Investig Clin Urol.  2019 Mar;60(2):127-132. 10.4111/icu.2019.60.2.127.

Microbiology of smegma: Prospective comparative control study

  • 1Department of Urology, Pusan National University School of Medicine, Yangsan, Korea.
  • 2Research Institute for Convergence of Biomedical Science and Technology, Pusan National University Yangsan Hospital, Yangsan, Korea.


The aim of the study was to investigate the common bacteria found in the smegma in the subpreputial space of asymptomatic boys prospectively, and to determine the difference of those bacteria according to the presence of smegma.
In our institution, 40 boys who performed penoplasty were recruited into the study. Swab was done using aseptic techniques on smegma and glans in the operation room. According to the presence of smegma in the subpreputial space, we classified glans as a group S (with smegma, n=20) and group C (without smegma, n=20). The swabs were immediately sent to microbiology laboratory for microscopy, culture, and sensitivity tests.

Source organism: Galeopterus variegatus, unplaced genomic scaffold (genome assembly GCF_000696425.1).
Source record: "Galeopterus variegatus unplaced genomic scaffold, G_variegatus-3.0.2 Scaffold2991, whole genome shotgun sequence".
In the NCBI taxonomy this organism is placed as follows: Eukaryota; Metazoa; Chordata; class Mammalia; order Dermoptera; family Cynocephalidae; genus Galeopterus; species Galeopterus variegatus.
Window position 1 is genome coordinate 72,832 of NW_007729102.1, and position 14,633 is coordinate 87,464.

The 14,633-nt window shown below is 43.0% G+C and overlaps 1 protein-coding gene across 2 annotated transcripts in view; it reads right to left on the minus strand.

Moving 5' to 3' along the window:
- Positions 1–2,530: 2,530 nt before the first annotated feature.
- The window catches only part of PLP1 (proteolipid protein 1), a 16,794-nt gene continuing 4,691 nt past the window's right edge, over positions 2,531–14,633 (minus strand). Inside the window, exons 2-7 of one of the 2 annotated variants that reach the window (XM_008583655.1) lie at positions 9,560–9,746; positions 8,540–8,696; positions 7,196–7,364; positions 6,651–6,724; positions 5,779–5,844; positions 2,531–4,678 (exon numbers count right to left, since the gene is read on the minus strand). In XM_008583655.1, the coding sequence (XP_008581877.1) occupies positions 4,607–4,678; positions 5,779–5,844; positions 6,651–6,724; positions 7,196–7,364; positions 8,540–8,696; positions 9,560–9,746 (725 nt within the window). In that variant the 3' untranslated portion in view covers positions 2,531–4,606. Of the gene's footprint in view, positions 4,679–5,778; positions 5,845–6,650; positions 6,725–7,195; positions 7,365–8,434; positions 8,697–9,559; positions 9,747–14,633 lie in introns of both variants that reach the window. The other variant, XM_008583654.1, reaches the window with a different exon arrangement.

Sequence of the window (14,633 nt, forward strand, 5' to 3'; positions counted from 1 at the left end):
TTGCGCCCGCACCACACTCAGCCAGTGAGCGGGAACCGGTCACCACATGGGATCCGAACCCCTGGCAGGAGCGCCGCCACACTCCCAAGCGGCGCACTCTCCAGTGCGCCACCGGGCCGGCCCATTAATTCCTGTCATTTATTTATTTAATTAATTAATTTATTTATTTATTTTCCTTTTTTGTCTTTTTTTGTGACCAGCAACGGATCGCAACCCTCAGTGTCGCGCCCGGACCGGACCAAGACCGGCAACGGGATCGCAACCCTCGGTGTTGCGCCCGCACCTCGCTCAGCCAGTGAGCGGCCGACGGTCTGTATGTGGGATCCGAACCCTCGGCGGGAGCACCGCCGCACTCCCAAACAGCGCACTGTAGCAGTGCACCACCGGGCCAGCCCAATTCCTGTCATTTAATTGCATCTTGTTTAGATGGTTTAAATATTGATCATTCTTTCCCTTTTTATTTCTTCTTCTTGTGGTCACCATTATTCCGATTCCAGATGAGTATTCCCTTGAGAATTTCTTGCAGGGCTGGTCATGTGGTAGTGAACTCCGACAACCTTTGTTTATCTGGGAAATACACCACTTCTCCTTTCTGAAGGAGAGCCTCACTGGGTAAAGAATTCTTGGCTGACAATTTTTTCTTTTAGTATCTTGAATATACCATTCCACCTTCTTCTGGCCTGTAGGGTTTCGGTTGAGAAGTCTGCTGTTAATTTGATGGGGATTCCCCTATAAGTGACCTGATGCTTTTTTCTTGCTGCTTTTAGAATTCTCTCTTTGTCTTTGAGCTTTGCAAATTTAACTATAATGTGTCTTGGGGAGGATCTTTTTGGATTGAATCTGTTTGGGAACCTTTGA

The mean age was 30.4±26.4 months. Thirty-one bacteria were isolated from smegma, comprising 15 gram-positive species (48.4%) and 16 gram-negative species (51.6%). The most commonly isolated gram-negative bacterium was Escherichia coli (25.8%), while the commonly isolated gram-positive bacteria were Enterococcus faecalis (19.4%) and Enterococcus avium (12.9%). Most of the bacterial isolates were multi-drug-resistant (61.3%). In group S, 12 boys had 22 bacterial isolates in the glans. The commonly isolated bacteria were E. coli (27.3%), E. avium (22.7%) and E. faecalis (18.2%). In group C, 13 boys had 21 bacterial isolates in the glans. The most commonly isolated bacterium was E. faecalis (28.6%).
Smegma in the subpreputial space of children was colonized by many kinds of uropathogen.


Foreskin; Microbiology; Smegma
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